Merry Christmas to all our loyal regular readers and casual visitors. Wishing you and your families the very best this Holiday Season and a joyous, prosperous & healthy New Year!
Today we’re going (very) old school with this clip from 1954’s White Christmas. This Holiday classic featuring the inimitable Bing Crosby singing Irving Berlin’s songs ably assisted by the very funny Danny Kaye, the charming songstress Rosemary Clooney (George’s aunt) and the amazing dancer Vera-Ellen. Helmed by the great Michael Curtiz of Casablanca fame, White Christmas is a very funny musical and dance extravaganza with enough sentimentality to warm the heart of even the Grinchiest viewer. If you’re having trouble getting into the spirit of the season, this slice of 1950s post-War Americana will do the trick like the visual equivalent of turkey with all the trimmings and a cup of egg nog. Merry, merry!
Once in a while an actress finds a role so perfect that it lets her punch through to another level entirely. Such is the case with the fascinating and unconventionally beautiful Krysten Ritter and her wonderful work as the title character in Netflix’s original series, Jessica Jones. Netflix and Marvel have cleverly reimagined some of the more obscure protagonists in the Marvel Universe for TV, with Luke Cage and Iron Fist also getting their own series, and the compelling Jessica Jones shows just how satisfying it can be when relatively unknown superheroes get modernized and fleshed out in a morally complex world that is anything but black & white.
And it is Ritter who enables Jessica Jones to reach it’s very fine full potential. At turns fragile and combative, cynical and idealistic, Ritter lets Jones’ damage show beneath the surface of her gamine good looks and her tough private eye facade. With it’s claustrophobic urban setting and her ominously dangerous nemesis, Jessica Jones inhabits a truly adult superhero demimonde, portraying sexual and mental subjugation in ways the big ticket franchises could never be bold enough to tackle. Add to that barely remarked upon interracial sex scenes between Jones and Cage, Jones’ use of her wits over her own seldom-deployed super strength and surprising eruptions of deadly, sanguineous violence, and Jessica Jones is a sophisticated vehicle that Ms. Ritter is wringing the very most out of.
The 34-year old actress was born in rural Pennsylvania and was spotted by a modeling scout as gangly teenager in a local mall. With her throwback Coco Chanel looks, Ritter found herself in New York City in no time flat, where she was signed by the big agencies for print and runway work. With her lively and outgoing personality she made an easy transition into acting for commercials and television. She also made a concerted effort to act in theater, honing her acting chops even further.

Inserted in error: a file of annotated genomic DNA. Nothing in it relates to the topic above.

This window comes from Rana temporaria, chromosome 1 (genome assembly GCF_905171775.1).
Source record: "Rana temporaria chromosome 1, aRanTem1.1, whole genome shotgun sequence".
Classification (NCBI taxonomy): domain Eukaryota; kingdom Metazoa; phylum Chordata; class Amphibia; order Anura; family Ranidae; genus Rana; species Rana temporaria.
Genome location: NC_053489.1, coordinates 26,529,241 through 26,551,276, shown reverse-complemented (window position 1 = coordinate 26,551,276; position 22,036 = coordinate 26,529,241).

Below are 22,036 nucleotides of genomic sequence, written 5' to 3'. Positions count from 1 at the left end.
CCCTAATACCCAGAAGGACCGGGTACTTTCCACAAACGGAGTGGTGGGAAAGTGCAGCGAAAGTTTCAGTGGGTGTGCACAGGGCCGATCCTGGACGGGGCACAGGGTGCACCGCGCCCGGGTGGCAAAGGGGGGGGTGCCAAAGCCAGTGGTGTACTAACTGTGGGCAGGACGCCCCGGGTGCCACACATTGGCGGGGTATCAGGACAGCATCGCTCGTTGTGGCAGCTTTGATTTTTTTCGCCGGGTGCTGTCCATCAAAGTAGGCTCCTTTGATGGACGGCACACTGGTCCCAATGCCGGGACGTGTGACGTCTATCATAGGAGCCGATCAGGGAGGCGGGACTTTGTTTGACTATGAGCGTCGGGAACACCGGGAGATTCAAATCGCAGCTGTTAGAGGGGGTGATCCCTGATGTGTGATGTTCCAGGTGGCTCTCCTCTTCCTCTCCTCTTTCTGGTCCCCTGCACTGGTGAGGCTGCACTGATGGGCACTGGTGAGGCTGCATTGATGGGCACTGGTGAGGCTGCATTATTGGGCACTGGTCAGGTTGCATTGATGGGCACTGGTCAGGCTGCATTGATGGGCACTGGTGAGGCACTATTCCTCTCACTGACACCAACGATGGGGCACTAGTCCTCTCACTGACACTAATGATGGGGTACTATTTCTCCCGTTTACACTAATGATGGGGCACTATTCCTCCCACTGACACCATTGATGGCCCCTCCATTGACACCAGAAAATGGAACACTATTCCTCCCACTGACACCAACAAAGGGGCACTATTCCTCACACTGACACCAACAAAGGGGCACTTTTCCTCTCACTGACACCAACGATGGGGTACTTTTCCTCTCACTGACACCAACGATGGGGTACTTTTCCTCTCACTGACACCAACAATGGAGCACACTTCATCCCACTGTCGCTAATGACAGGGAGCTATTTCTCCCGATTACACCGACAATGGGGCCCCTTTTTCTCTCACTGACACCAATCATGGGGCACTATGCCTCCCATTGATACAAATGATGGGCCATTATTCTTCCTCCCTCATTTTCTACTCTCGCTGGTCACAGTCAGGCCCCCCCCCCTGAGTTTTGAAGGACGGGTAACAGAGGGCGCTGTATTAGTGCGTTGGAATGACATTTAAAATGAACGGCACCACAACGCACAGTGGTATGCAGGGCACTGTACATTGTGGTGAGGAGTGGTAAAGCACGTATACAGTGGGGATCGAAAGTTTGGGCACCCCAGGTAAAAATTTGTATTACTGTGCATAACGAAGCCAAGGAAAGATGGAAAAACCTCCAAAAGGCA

She had her first sustained TV work with a nice multi-episode role on the WB’s very popular hit, Gilmore Girls. That propelled her to supporting roles in features in the romantic comedies What Happens in Vegas with Cameron Diaz and Aston Kutcher, 27 Dresses with Katherine Heigl and She’s Out of My League with Jay Baruchel (all 2008) and again as the lead’s gal pal in 2009’s Confessions of a Shopaholic alongside Isla Fisher.
But Ms. Ritter’s real breakthrough came with her remarkable portrayal of Jane Margolis during the second season of AMC’s legendary Breaking Bad. Effortlessly conveying the trademark tough-vulnerable qualities that would serve her so well in Jessica Jones, Ritter’s sexy tattoo artist and heroin-addict is a wonderful femme fatal and irresistible to the love-starved Jesse. So perfect was the role and the casting that one wishes Ritter’s Jane and Aaron Paul’s Jesse could have escaped Walt’s clutches and made their getaway to New Zealand. Instead the character’s death served to propel several profound plot twists going forward, and Ritter’s short-lived Jane Margolis was very much a vital deus ex machina. More than that, though, her performance was pitch perfect and indelible.